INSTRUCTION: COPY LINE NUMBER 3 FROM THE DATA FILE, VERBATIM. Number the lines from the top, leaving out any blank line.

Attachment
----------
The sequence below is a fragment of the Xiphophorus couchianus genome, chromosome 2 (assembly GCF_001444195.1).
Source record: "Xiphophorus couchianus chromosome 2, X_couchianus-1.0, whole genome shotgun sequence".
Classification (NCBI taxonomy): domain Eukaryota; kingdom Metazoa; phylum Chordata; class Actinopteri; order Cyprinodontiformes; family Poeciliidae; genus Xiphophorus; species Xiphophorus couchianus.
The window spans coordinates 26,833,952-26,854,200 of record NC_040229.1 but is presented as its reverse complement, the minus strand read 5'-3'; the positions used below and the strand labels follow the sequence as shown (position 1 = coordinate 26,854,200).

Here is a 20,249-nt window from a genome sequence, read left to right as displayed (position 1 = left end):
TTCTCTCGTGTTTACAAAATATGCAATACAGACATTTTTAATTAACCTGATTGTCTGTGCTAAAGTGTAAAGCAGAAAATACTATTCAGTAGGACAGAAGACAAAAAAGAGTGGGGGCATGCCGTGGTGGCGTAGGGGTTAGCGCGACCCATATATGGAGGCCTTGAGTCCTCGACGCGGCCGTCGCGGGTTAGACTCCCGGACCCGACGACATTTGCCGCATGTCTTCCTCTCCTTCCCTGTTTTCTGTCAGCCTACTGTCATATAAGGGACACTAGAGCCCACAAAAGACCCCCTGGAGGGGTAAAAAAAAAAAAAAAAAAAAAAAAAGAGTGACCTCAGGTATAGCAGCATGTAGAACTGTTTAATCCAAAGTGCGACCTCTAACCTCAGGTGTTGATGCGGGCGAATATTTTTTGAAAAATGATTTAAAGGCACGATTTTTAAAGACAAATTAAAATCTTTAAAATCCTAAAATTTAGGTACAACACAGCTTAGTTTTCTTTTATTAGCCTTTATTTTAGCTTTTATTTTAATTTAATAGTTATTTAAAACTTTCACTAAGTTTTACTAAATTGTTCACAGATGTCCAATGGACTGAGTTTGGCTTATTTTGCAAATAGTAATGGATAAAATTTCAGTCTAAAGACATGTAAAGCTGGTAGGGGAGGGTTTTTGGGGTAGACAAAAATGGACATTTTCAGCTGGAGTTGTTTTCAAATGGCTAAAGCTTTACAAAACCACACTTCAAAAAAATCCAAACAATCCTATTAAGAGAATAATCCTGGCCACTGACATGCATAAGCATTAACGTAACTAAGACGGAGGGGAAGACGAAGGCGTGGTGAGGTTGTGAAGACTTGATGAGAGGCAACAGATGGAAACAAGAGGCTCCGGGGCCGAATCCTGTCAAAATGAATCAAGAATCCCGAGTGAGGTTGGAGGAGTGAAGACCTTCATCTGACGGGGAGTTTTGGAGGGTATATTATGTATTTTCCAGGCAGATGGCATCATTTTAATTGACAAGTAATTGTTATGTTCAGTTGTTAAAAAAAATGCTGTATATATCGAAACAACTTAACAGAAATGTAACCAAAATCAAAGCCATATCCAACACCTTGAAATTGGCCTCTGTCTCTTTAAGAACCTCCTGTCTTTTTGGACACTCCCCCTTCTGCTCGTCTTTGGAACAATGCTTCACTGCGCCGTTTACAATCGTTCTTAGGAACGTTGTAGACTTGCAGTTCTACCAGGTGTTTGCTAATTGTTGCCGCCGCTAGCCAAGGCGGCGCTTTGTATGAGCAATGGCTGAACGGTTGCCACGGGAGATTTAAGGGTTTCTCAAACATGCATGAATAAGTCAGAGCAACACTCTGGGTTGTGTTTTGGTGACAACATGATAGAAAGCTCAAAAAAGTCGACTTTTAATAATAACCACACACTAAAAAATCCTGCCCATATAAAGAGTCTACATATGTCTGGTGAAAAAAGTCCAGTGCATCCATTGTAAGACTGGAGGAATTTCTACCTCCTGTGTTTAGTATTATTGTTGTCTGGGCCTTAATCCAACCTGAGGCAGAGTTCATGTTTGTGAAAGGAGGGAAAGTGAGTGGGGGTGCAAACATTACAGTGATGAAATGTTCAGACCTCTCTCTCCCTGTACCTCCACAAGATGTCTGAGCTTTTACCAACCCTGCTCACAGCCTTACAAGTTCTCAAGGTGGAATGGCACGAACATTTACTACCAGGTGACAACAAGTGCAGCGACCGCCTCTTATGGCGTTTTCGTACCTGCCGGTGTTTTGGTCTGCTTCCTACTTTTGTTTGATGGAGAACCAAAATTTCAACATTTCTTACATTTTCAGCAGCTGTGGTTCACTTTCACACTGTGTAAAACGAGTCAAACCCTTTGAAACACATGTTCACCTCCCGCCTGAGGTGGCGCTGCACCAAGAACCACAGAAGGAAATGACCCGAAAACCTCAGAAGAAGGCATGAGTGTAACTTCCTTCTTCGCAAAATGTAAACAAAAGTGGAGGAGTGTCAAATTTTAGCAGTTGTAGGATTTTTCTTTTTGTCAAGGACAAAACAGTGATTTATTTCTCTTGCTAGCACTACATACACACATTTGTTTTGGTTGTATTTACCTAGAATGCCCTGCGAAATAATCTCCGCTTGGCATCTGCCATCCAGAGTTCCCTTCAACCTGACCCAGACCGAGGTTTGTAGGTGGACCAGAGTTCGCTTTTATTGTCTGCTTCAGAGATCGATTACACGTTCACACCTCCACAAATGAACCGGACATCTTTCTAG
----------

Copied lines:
Classification (NCBI taxonomy): domain Eukaryota; kingdom Metazoa; phylum Chordata; class Actinopteri; order Cyprinodontiformes; family Poeciliidae; genus Xiphophorus; species Xiphophorus couchianus.